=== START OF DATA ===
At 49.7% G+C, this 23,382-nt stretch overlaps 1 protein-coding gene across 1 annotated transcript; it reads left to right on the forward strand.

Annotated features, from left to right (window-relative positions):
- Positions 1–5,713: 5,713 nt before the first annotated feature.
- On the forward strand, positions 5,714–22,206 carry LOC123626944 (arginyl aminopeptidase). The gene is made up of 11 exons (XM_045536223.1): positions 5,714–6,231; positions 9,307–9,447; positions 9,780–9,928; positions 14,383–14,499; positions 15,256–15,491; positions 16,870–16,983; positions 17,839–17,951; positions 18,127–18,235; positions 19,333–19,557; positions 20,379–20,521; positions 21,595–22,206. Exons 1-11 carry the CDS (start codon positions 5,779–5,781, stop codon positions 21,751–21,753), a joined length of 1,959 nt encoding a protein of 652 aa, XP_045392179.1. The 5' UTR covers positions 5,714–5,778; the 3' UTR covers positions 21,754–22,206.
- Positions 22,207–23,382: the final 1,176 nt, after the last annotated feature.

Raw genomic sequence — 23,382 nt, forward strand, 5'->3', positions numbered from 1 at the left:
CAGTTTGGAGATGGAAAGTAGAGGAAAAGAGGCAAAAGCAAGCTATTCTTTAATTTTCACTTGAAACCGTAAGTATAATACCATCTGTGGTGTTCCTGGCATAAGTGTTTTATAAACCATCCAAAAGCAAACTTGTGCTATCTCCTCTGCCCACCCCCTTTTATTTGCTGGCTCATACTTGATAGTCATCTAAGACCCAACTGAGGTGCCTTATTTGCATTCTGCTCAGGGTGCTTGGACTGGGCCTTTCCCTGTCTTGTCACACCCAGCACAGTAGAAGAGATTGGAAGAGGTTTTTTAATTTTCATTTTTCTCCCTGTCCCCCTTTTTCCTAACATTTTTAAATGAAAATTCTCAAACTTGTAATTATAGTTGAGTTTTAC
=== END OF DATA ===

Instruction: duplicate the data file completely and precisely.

At 49.7% G+C, this 23,382-nt stretch overlaps 1 protein-coding gene across 1 annotated transcript; it reads left to right on the forward strand.

Annotated features, from left to right (window-relative positions):
- Positions 1–5,713: 5,713 nt before the first annotated feature.
- On the forward strand, positions 5,714–22,206 carry LOC123626944 (arginyl aminopeptidase). The gene is made up of 11 exons (XM_045536223.1): positions 5,714–6,231; positions 9,307–9,447; positions 9,780–9,928; positions 14,383–14,499; positions 15,256–15,491; positions 16,870–16,983; positions 17,839–17,951; positions 18,127–18,235; positions 19,333–19,557; positions 20,379–20,521; positions 21,595–22,206. Exons 1-11 carry the CDS (start codon positions 5,779–5,781, stop codon positions 21,751–21,753), a joined length of 1,959 nt encoding a protein of 652 aa, XP_045392179.1. The 5' UTR covers positions 5,714–5,778; the 3' UTR covers positions 21,754–22,206.
- Positions 22,207–23,382: the final 1,176 nt, after the last annotated feature.

Raw genomic sequence — 23,382 nt, forward strand, 5'->3', positions numbered from 1 at the left:
CAGTTTGGAGATGGAAAGTAGAGGAAAAGAGGCAAAAGCAAGCTATTCTTTAATTTTCACTTGAAACCGTAAGTATAATACCATCTGTGGTGTTCCTGGCATAAGTGTTTTATAAACCATCCAAAAGCAAACTTGTGCTATCTCCTCTGCCCACCCCCTTTTATTTGCTGGCTCATACTTGATAGTCATCTAAGACCCAACTGAGGTGCCTTATTTGCATTCTGCTCAGGGTGCTTGGACTGGGCCTTTCCCTGTCTTGTCACACCCAGCACAGTAGAAGAGATTGGAAGAGGTTTTTTAATTTTCATTTTTCTCCCTGTCCCCCTTTTTCCTAACATTTTTAAATGAAAATTCTCAAACTTGTAATTATAGTTGAGTTTTAC